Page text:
Currently, our database contains biographical records for 2,862 women, who ran in 3,982 campaigns.

This web site identifies women candidates for elective office in the late 19th and early 20th centuries, giving biographical information for each woman, information about her campaign, party affiliation, photographs,and lists of selected resources. We estimate that women ran in well over 3,500 campaigns by 1920.

1855

Marietta Patrick and Lydia Hall of Massachusetts were elected to their local school board in 1855.

1866

Eleven years later woman-suffrage activist Elizabeth Cady Stanton offered her name as a candidate for the U.S. Congress.

1871

Newspaper publisher Victoria Woodhull announced as a presidential candidate.

1884

Belva Lockwood ran a full campaign for the U.S. presidency in 1884 and again in 1888. Beginning in the 1870s, lesser-known women were drawn to politics through the suffrage, temperance, and progressive movements and ran, often in highly contested elections, for a wide variety of political offices.

1887

In 1887 Susanna Salter became mayor of Argonia, Kansas.

1894

Colorado elected the first three women to a state legislature in 1894.

1896

In Utah, Martha Hughes Cannon became the first woman state senator.


20th and 21st Century

In the 20th century, the stories of Woodhull and Lockwood and other women candidates of their era were nearly lost. Even after ratification of the Nineteenth Amendment and the integration of women into the electoral process, it continued, and continues, to be a struggle for women to get elected to public office beyond the local level. Many states have yet to elect a woman to serve in Congress, as governor, or as mayors of large cities. For women of color the opportunity to serve in elective office at the national level has come slowly. Patsy Mink, from Hawai'i, was elected to the House of Representatives in 1964; and in 2012 Hawai’i elected the first Asian-American woman to the Senate. The first African-American woman representative was not elected to Congress until 1968. The first Hispanic American woman was elected to the House of Representatives only in 1989 and none has served in the Senate. As of 2013 no Native American woman has been elected to Congress.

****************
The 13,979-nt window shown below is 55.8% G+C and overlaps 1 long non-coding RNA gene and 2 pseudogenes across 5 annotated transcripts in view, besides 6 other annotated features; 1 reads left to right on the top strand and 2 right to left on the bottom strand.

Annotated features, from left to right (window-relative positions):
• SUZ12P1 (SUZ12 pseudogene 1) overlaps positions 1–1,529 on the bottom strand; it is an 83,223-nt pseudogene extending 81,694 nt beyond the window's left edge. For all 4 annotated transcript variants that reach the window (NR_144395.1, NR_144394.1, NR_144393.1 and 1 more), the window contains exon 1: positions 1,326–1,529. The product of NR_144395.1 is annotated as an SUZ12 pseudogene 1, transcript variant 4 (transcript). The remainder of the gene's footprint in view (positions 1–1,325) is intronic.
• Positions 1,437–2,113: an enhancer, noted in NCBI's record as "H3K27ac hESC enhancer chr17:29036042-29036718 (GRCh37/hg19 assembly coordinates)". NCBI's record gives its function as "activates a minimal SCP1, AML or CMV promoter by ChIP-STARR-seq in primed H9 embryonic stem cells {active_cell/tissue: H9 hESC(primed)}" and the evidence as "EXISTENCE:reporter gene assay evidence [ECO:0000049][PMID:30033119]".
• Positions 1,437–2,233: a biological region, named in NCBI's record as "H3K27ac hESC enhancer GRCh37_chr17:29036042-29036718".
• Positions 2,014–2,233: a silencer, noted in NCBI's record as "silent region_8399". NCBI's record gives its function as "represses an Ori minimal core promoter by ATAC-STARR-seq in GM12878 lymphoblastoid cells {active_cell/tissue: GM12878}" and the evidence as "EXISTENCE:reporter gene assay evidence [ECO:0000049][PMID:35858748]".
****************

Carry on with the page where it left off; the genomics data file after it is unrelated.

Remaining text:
Featured Candidates

belva ann lockwood
Belva Ann Lockwood
American attorney, politician, educator, and author.

jeannette rankin
Jeannette Rankin
The first woman in the United States Congress, elected in Montana.

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MAR01 Her Hat Co-founder Wendy Chmielewski Awarded Carrie Chapman Catt Prize for Research on Women and Politics, Honorable Mention
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JUN05 Her Hat Co-founder Wendy Chmielewski Awarded Gilder-Lehrman Fellowship